People always say that moving to a new city, especially one as busy and lively as San Francisco, California, is an exciting experience. However, the reality is, not everything about long distance moves is fun and upbeat. After being in the long-distance moving industry for several years, our experts at California Movers have seen their fair share of tears, scared looks, and hesitation from our clients’ faces. Not everyone wants to admit that long distance moving can be nerve-wracking and scary.
The process of moving is not the only stressful part of the equation. Some people go through periods of loneliness, even depression, once they arrive at their new home. All the lights and sounds of San Francisco won’t appeal to you if you feel like you don’t belong. If this is your situation right now, we’ve put together some tips that might help you feel more at home in a new city. But firstly we recommend you to read this useful article about preparing to move interstate, we are sure it will be interesting for you.
Tip #1: Make sure you start your move with a clear conscience
New beginnings may mean meeting new people and seeing new places, but it also means leaving the ones we have behind. If you’re moving to San Francisco for work, you might feel resentful about having to leave your comfortable life behind. This is even made worse if you’re dating or in a relationship. Our movers have seen more than a couple of ugly breakups on moving day.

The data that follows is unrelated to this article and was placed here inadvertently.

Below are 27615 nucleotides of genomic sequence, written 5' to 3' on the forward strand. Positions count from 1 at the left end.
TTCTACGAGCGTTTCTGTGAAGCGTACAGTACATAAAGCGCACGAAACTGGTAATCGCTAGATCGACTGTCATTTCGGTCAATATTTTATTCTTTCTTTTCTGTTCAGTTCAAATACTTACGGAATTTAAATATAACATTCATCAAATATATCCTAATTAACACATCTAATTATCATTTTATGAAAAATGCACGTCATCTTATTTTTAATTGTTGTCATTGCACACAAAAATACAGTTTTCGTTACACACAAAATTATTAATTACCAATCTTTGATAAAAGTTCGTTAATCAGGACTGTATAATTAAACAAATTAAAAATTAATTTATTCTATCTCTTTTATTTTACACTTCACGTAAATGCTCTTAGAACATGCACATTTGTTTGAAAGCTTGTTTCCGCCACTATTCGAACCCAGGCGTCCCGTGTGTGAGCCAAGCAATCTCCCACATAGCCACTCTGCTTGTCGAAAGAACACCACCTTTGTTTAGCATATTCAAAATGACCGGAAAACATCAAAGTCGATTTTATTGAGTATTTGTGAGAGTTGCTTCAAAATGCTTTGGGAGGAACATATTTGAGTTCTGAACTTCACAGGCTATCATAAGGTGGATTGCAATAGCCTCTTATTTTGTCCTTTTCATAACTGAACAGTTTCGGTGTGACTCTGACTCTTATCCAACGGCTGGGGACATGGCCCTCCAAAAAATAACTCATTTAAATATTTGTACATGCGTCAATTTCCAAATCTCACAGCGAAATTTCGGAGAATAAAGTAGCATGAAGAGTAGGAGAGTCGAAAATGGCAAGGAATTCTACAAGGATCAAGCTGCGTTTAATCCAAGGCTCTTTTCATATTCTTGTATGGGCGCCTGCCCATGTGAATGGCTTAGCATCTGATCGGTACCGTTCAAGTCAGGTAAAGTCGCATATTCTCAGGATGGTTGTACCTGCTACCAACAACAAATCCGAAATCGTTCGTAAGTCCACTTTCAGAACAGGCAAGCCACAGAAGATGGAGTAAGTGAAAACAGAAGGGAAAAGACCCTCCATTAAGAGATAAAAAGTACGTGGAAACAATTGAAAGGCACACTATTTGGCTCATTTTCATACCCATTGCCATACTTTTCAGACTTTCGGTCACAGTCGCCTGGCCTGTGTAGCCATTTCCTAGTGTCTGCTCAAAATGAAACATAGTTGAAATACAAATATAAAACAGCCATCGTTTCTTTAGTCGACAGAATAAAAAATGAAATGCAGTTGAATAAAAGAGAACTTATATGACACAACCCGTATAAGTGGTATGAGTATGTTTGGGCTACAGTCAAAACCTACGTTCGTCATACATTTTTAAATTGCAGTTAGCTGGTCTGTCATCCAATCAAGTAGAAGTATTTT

One of the reasons people feel lonely and out of place in their new environment is that they have unresolved issues with their old life. Whether it’s a fight with a loved one or regretting that you could not say goodbye to them, this feeling can eat at you and make your first few days horrible. If you’re moving, make sure you iron out all your affairs and leave with a clear conscience.
Tip #2: Get a good moving service
We’re sure many are wondering how long distance moving services are connected with feeling at home in your new city. Of course, your entire moving experience will determine whether or not your first few days in San Francisco will be happy or stressful. Your first few days in a new city should be spent exploring the sites and meeting new people; however, some people spend these first few days in a constant shouting match with their moving service over the phone.